A story worth telling

Published 4:16 pm Tuesday, March 6, 2018

Four decades.  Forty years.  It is hard to believe that much time has passed since I said “I do” and married my best friend Mary Lou Ponder.   That is not a typo for those who don’t know this long running story.   I married my best friend and my 10th cousin, whose last name happened to be Ponder.

Our common ancestor, John Ponder, arrived in America in 1674, 102 years before the Declaration of Independence.  John had two sons named Daniel and Richard. For the next 280 years each generation had sons who then had sons.  1954 is the year that both Mary Lou and I were born.

The fact that we are aware of the long branches of our common family tree is pretty unusual.  The fact that we became best friends and fell in love 25 years before we discovered the final connection make the story even more amazing.

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To make the story even more interesting, we got married on the 50th anniversary of my grandparents on my mother’s side of the family.  We celebrated our marriages together for 16 years until the passing of my grandmother after their 66th wedding anniversary.  Our wedding occurred 304 years after our common Ponder immigrant landed in America.

Still, that is not the best story.  The best story has nothing to do with when we were married or the fact that we are less than 2% kin.  The best story is that two soul mates found each other and have shared their entire adult lives together.

What do you share with the person you love?  In our case, we shared the youthful memories of getting started and finding our own way.  We faced the challenges of making ends meet and the budding dreams of a brighter future.

Along the way, you hopefully get to share the ties that bind you together through anything and everything.  We had our first child, Catherine, and then our second, Elizabeth.  At the ripe old age of 26 we had everything we ever hoped for, our own family.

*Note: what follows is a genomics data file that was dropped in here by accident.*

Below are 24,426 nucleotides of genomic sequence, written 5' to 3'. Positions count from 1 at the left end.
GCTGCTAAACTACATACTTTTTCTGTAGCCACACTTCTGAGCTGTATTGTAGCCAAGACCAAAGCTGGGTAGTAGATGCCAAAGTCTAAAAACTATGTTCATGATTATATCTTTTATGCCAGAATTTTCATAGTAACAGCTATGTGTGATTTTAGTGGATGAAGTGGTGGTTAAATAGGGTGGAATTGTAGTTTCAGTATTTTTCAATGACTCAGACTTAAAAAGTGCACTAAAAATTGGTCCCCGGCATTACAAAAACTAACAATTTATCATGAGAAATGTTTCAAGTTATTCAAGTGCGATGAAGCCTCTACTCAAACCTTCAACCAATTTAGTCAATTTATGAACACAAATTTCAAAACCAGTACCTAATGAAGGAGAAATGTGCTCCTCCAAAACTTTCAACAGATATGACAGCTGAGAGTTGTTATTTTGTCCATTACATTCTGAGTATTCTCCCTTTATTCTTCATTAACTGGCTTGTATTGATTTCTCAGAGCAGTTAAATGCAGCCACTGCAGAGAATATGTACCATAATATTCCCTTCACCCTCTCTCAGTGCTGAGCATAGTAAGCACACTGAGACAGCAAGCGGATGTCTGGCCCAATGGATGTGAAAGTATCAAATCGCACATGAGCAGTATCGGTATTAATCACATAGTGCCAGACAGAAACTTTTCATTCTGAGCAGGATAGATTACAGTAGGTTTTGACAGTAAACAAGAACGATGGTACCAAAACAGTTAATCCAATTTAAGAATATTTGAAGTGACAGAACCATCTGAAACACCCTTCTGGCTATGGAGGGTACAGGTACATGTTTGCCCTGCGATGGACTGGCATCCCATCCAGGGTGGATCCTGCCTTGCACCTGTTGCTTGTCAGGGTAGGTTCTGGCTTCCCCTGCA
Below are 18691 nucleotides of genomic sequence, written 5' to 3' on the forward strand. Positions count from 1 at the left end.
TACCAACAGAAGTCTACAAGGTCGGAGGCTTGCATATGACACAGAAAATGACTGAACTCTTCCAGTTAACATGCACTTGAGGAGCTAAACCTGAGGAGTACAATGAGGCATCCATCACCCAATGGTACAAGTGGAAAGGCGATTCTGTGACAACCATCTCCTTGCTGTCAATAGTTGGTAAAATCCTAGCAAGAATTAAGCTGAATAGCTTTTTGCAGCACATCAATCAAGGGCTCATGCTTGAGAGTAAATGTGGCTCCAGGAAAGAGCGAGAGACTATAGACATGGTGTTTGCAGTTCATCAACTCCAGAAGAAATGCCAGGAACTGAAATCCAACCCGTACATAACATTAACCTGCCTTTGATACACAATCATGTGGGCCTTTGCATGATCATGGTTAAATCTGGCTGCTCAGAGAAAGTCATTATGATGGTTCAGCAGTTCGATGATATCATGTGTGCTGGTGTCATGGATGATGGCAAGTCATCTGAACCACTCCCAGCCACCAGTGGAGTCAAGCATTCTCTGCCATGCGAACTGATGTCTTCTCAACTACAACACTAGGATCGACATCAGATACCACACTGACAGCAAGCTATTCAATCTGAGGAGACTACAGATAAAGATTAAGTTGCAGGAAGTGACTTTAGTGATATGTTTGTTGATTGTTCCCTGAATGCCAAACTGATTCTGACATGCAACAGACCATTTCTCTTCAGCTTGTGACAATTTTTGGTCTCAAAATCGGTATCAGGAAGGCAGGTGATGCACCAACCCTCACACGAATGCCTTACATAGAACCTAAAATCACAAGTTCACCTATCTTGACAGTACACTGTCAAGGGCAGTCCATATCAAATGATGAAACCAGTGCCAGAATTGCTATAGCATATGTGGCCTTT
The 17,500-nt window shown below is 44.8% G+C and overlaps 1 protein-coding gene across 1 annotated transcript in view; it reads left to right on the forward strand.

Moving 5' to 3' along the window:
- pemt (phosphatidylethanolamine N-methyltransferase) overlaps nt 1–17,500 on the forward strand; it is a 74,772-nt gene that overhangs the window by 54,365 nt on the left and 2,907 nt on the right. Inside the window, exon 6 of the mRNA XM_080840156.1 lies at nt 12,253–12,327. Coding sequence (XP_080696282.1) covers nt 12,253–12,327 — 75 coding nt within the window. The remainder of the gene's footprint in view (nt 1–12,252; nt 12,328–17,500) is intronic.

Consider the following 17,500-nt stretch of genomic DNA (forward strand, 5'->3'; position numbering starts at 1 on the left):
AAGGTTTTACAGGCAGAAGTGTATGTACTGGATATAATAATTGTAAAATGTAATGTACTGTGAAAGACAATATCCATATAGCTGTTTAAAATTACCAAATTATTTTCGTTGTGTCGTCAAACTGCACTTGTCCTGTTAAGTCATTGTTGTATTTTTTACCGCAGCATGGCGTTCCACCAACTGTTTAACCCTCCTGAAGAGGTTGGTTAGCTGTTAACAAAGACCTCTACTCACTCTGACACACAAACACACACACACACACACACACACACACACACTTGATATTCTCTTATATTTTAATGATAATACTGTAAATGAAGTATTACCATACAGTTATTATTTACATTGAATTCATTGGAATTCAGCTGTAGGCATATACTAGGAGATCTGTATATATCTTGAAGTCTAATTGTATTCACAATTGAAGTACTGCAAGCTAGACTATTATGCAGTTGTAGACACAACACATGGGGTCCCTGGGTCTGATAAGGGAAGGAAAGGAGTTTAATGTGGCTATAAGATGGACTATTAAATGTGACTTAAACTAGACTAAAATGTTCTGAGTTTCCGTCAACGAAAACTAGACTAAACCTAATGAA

The thousands of pictures we have taken capture only snippets of our journey of raising a family, watching our daughters fall in love with fine young men, and then experiencing the joy of being grandparents.  That is an entirely different story all its own.

I built a company and Mary Lou taught three generations of kids.  We had good times and bad.  We learned that married life is never perfect.   Those who suggest otherwise haven’t been married for forty years.  But married life is worth it, if you love the one you are with.

The story moves along and we find ourselves back where we started, just the two of us.  We have started a new and separate journey, clicking off the items on our combined bucket list.

We find ourselves at Auburn again, where we truly fell in love, and at Compass Lake were we have shared 50 years of combined memories.   We now indulge our joint passion of traveling the world, having visited 23 countries, with even more trips planned.

Perhaps all the coincidences of our life together have a simple answer.   Perhaps we were simply meant to be together.  If not, then I am thankful that we found each other in the 7th grade at Girard Junior High School.   I am thankful for the decade of friendship we shared before we discovered something else, something unexpected, unexplainable and yet tremendously wonderful.  Love.

With all the twists and turns, and unlikely coincidences of our lives, the story is simple.  It is a love story that endures all these decades later. 

We are not perfect people, or even perfect partners.  Instead, we are a married couple that has found a way to enjoy each other and live together in a way that has given us joy in the past and gives us something to look forward to in the future.   

Forty years of marriage to your best friend who happens to be the love of your life.  That is a story worth telling.